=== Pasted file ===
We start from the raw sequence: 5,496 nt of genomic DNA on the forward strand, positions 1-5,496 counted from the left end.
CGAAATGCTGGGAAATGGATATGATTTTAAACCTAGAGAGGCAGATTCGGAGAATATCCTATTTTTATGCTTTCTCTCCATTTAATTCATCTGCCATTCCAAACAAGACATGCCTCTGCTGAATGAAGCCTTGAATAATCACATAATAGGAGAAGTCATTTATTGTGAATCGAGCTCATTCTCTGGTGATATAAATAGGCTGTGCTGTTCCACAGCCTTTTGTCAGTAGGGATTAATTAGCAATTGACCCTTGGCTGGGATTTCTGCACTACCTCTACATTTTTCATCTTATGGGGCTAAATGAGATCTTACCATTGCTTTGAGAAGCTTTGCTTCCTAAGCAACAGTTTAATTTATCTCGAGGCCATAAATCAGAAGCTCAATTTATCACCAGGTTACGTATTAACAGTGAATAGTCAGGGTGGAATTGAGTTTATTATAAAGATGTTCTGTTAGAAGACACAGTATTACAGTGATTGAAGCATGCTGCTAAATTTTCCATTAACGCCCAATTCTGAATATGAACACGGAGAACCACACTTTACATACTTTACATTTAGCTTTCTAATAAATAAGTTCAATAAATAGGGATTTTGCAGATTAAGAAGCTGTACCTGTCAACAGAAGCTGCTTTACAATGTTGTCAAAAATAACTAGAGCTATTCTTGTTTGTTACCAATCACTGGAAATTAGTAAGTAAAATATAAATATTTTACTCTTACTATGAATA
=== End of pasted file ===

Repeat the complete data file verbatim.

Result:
We start from the raw sequence: 5,496 nt of genomic DNA on the forward strand, positions 1-5,496 counted from the left end.
CGAAATGCTGGGAAATGGATATGATTTTAAACCTAGAGAGGCAGATTCGGAGAATATCCTATTTTTATGCTTTCTCTCCATTTAATTCATCTGCCATTCCAAACAAGACATGCCTCTGCTGAATGAAGCCTTGAATAATCACATAATAGGAGAAGTCATTTATTGTGAATCGAGCTCATTCTCTGGTGATATAAATAGGCTGTGCTGTTCCACAGCCTTTTGTCAGTAGGGATTAATTAGCAATTGACCCTTGGCTGGGATTTCTGCACTACCTCTACATTTTTCATCTTATGGGGCTAAATGAGATCTTACCATTGCTTTGAGAAGCTTTGCTTCCTAAGCAACAGTTTAATTTATCTCGAGGCCATAAATCAGAAGCTCAATTTATCACCAGGTTACGTATTAACAGTGAATAGTCAGGGTGGAATTGAGTTTATTATAAAGATGTTCTGTTAGAAGACACAGTATTACAGTGATTGAAGCATGCTGCTAAATTTTCCATTAACGCCCAATTCTGAATATGAACACGGAGAACCACACTTTACATACTTTACATTTAGCTTTCTAATAAATAAGTTCAATAAATAGGGATTTTGCAGATTAAGAAGCTGTACCTGTCAACAGAAGCTGCTTTACAATGTTGTCAAAAATAACTAGAGCTATTCTTGTTTGTTACCAATCACTGGAAATTAGTAAGTAAAATATAAATATTTTACTCTTACTATGAATA